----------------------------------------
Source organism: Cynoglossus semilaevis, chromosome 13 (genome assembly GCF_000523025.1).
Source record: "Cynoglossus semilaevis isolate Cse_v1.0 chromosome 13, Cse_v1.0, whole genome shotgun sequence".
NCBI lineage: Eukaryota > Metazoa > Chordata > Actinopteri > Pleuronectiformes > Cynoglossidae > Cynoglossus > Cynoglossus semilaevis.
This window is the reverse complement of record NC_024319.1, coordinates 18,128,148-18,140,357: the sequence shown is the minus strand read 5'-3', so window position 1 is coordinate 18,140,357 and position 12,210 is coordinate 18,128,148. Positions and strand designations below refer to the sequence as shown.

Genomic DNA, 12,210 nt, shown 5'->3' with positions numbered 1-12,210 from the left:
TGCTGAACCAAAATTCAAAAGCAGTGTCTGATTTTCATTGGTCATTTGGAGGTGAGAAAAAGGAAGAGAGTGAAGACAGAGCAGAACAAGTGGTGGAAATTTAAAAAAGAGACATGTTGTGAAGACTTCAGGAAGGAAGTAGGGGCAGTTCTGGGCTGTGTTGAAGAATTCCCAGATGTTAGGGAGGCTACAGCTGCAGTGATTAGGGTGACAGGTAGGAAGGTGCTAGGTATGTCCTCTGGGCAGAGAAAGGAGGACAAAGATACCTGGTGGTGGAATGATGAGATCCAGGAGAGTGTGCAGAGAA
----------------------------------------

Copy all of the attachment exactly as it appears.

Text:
Source organism: Cynoglossus semilaevis, chromosome 13 (genome assembly GCF_000523025.1).
Source record: "Cynoglossus semilaevis isolate Cse_v1.0 chromosome 13, Cse_v1.0, whole genome shotgun sequence".
NCBI lineage: Eukaryota > Metazoa > Chordata > Actinopteri > Pleuronectiformes > Cynoglossidae > Cynoglossus > Cynoglossus semilaevis.
This window is the reverse complement of record NC_024319.1, coordinates 18,128,148-18,140,357: the sequence shown is the minus strand read 5'-3', so window position 1 is coordinate 18,140,357 and position 12,210 is coordinate 18,128,148. Positions and strand designations below refer to the sequence as shown.

Genomic DNA, 12,210 nt, shown 5'->3' with positions numbered 1-12,210 from the left:
TGCTGAACCAAAATTCAAAAGCAGTGTCTGATTTTCATTGGTCATTTGGAGGTGAGAAAAAGGAAGAGAGTGAAGACAGAGCAGAACAAGTGGTGGAAATTTAAAAAAGAGACATGTTGTGAAGACTTCAGGAAGGAAGTAGGGGCAGTTCTGGGCTGTGTTGAAGAATTCCCAGATGTTAGGGAGGCTACAGCTGCAGTGATTAGGGTGACAGGTAGGAAGGTGCTAGGTATGTCCTCTGGGCAGAGAAAGGAGGACAAAGATACCTGGTGGTGGAATGATGAGATCCAGGAGAGTGTGCAGAGAA